Book Review: The Little Snake by A.L. Kennedy

Folks, this book.

This book though.

I feel like I’ve been in a bit of a rut when it comes to reading fiction lately. The books that usually do it for me aren’t engendering the same excitement or intrigue as they normally would. I think this is due to a couple of things. One, my life is getting more complicated by the day, and I am having a hard time finding . . . well, time.

Two (and this is the big one), I think I was flat burnt out.

I read a lot in my everyday life (i.e., for my jerb), and I write a lot. I often don’t have energy to slog through a 900-page epic fantasy (sorry, all the epic fantasies I’ve started and abandoned in the last two years!). But recently, since I’ve been diving into more poetry, it seems like my reading muscles are stretching. Getting ready to be used again.

So a couple months ago, on the recommendation of my good friend Michelle, I bought The Little Snake by A.L. Kennedy on a whim. She said that it was one of the best books she had ever read. And then she amended the statement: This might actually be the best book I’ve ever read, she said. Well, with that kind of endorsement, I had to buy it.

Y’all, I highlighted so much of this book, if my Kindle were a hard copy, it would be all yellow.

This is a quiet, profound book about the life of a little girl who lives in a big city. It has the feel of magical realism and modern fairy tale, the third-person omniscient narrator providing a matter-of-fact tone about the girl and her interactions with a small, talking golden snake who she meets one day in her garden. Through these interactions, the reader learns that the girl is special, introspective, and kind; for this reason, the snake (who we later learn is somewhat of a reaper god whose job it is to introduce folks to their final sleep — side project: I did some quick Googling on ‘snake mythology’ and there’s a whole lot of it) falls in love with her — a deep, platonic, unrelenting love that surprises him in its sincerity. He’s never loved anything before.

And the girl’s introspection gives us these great gems of wisdom, just little innocuous parts of the narration that made me kind of gasp when I read them. For instance, about the garden in the home that Mary shares with her parents:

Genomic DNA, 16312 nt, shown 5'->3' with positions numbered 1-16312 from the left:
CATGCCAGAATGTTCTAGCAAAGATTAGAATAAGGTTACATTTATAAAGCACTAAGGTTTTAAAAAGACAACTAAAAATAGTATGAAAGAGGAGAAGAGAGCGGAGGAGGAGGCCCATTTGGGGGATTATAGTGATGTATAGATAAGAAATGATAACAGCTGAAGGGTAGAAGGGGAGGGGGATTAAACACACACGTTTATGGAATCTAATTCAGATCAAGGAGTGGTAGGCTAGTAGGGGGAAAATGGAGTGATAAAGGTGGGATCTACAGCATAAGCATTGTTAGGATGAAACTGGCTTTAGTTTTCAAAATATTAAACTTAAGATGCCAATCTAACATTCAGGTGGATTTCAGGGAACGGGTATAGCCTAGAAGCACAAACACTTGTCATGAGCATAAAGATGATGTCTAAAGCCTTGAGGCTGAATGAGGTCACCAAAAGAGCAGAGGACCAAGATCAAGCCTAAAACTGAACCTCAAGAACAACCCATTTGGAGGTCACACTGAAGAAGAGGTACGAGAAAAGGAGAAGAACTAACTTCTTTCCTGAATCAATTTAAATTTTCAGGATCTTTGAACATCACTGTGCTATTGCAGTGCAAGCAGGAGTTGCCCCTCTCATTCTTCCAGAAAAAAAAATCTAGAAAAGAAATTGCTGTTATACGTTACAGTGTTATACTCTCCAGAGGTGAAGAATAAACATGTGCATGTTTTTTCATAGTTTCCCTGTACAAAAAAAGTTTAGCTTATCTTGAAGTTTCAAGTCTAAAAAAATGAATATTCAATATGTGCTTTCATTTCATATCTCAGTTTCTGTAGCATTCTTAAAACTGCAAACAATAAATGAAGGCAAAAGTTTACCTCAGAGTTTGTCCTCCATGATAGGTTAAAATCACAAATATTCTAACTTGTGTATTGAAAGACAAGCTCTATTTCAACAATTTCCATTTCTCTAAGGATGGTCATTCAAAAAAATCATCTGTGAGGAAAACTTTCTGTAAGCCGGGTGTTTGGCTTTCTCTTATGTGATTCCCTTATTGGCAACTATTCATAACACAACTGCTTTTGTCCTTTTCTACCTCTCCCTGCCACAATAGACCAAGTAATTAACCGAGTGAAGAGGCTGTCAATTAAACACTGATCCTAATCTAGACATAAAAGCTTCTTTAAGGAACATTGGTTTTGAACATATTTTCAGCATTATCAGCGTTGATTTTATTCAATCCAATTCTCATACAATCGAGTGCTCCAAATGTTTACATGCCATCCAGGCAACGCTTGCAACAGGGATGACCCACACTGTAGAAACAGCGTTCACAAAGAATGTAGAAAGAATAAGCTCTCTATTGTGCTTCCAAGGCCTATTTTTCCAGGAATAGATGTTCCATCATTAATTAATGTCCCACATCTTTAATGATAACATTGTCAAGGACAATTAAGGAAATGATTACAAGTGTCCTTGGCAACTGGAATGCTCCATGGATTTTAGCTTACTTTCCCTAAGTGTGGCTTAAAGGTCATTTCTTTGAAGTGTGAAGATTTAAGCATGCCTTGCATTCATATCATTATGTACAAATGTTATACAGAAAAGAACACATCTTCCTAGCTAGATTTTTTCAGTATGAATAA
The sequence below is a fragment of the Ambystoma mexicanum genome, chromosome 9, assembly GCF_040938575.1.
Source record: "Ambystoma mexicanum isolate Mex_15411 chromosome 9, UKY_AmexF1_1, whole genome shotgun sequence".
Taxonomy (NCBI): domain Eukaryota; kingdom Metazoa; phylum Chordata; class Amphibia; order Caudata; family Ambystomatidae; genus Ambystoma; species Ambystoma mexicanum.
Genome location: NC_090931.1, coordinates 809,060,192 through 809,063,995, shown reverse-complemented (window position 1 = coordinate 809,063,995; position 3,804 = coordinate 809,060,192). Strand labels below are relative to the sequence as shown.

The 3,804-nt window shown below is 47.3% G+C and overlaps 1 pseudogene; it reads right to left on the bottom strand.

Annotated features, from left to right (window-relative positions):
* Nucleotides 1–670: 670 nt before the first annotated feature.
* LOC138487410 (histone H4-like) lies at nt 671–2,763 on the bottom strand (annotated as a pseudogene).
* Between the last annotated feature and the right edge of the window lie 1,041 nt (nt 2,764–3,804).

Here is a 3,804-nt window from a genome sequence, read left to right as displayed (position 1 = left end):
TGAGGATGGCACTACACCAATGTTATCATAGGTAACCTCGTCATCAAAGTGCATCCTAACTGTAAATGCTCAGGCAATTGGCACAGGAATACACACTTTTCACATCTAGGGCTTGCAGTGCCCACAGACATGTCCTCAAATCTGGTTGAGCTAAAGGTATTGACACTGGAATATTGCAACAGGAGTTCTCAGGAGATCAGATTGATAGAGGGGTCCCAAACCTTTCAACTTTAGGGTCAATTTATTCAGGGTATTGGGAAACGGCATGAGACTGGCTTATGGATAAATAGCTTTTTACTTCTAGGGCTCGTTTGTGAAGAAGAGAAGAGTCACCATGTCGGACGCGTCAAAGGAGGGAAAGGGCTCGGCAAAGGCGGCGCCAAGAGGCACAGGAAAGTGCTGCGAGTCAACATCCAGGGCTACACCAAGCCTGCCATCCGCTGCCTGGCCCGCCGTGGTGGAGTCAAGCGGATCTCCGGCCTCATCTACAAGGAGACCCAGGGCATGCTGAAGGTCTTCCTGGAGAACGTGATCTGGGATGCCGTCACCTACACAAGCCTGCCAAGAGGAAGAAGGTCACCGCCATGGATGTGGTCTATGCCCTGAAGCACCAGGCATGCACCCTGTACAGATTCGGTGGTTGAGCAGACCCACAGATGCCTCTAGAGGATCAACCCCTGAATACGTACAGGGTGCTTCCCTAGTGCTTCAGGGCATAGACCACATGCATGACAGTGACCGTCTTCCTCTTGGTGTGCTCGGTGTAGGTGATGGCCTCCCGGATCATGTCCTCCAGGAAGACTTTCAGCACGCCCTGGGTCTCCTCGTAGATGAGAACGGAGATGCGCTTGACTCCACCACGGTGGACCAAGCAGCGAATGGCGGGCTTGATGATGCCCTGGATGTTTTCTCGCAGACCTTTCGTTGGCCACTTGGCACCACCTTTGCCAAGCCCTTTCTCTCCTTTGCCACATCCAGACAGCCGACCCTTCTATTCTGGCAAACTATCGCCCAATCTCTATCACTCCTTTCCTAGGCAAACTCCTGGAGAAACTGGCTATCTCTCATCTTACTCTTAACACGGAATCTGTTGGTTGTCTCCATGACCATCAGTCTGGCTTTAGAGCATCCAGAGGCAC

Mary liked the city and her garden. She could walk across the garden in six steps and walk from its top to its bottom in eight steps. On some afternoons she would take very tiny paces and this would allow the garden to seem twice the size and much more beautiful. The grown-ups she explained this to became confused.

They would tell her, ‘The garden is the same size, no matter how many paces you squeeze into it.’

She would tell them, ‘Not at all. The longer I take the cross the garden, the larger and more extremely wonderful it becomes, in the same way that ice cream becomes much more magnificent when you eat it very slowly with a little spoon.’ As I said, the girl was very clever.

‘Then your ice cream will melt,’ said the grown-ups.

And Mary would shake her head and start to skip and hum a tune to herself, because grown-ups expect children to do such things and it pleases them much more than questions they can’t answer. She did not mention that if she stood perfectly still in her garden then it went on for ever, because she could never reach its end. That would have made the grown-ups frown.

And then a little further down the page:

She believed it was hers because she loved it. She believed that loving something should make it a part of you, in the way that your feet are a part of you. (And you would, of course, be very foolish not to love your feet — should you have any — because they can be quite useful.)

Seriously, I had to stop and shake a little bit at the first line of that.

Not only the content of the book itself was great. There is an amazing mastery of language in this, as well. For instance, when the snake (Lanmo) becomes angry about Mary being bullied on the playground at school:

…[O]n her shoulder, Lanmo was bristling his scales with fury. This sounded like someone dragging a sword along stones in the far, far distance.

That has such an oomph to it that I wish I could have underlined it ten times.

The story follows Mary and Lanmo and how their relationship changes as she ages. It’s a commentary on society, on growing up, on illusions and faith and love. It is a beautiful, profound, quiet book that I am insanely grateful to have read. I spent a good bit of time sobbing at 10 pm after finishing it.

Please, for the love of god just read this book.

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